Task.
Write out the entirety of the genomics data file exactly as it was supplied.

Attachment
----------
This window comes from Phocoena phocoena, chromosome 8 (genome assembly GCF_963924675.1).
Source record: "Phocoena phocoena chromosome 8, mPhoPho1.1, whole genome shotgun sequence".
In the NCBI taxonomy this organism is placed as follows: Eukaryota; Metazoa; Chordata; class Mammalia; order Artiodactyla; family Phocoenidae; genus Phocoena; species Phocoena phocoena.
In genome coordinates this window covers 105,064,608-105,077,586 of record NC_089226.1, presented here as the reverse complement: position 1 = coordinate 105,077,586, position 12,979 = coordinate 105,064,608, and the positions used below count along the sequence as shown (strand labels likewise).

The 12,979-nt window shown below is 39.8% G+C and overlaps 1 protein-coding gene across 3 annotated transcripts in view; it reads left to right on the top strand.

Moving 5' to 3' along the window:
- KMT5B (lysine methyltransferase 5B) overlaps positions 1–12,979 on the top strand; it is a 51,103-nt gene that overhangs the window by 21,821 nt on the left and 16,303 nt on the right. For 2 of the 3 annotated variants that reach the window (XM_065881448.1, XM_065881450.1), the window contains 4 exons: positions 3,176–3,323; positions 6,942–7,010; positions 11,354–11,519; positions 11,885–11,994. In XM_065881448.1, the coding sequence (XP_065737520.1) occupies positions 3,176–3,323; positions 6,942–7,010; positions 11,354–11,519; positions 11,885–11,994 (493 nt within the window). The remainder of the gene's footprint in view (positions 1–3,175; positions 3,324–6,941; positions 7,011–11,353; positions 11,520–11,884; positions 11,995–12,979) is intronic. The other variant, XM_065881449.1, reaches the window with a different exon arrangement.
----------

This window comes from Phocoena phocoena, chromosome 8 (genome assembly GCF_963924675.1).
Source record: "Phocoena phocoena chromosome 8, mPhoPho1.1, whole genome shotgun sequence".
In the NCBI taxonomy this organism is placed as follows: Eukaryota; Metazoa; Chordata; class Mammalia; order Artiodactyla; family Phocoenidae; genus Phocoena; species Phocoena phocoena.
In genome coordinates this window covers 105,064,608-105,077,586 of record NC_089226.1, presented here as the reverse complement: position 1 = coordinate 105,077,586, position 12,979 = coordinate 105,064,608, and the positions used below count along the sequence as shown (strand labels likewise).

The 12,979-nt window shown below is 39.8% G+C and overlaps 1 protein-coding gene across 3 annotated transcripts in view; it reads left to right on the top strand.

Moving 5' to 3' along the window:
- KMT5B (lysine methyltransferase 5B) overlaps positions 1–12,979 on the top strand; it is a 51,103-nt gene that overhangs the window by 21,821 nt on the left and 16,303 nt on the right. For 2 of the 3 annotated variants that reach the window (XM_065881448.1, XM_065881450.1), the window contains 4 exons: positions 3,176–3,323; positions 6,942–7,010; positions 11,354–11,519; positions 11,885–11,994. In XM_065881448.1, the coding sequence (XP_065737520.1) occupies positions 3,176–3,323; positions 6,942–7,010; positions 11,354–11,519; positions 11,885–11,994 (493 nt within the window). The remainder of the gene's footprint in view (positions 1–3,175; positions 3,324–6,941; positions 7,011–11,353; positions 11,520–11,884; positions 11,995–12,979) is intronic. The other variant, XM_065881449.1, reaches the window with a different exon arrangement.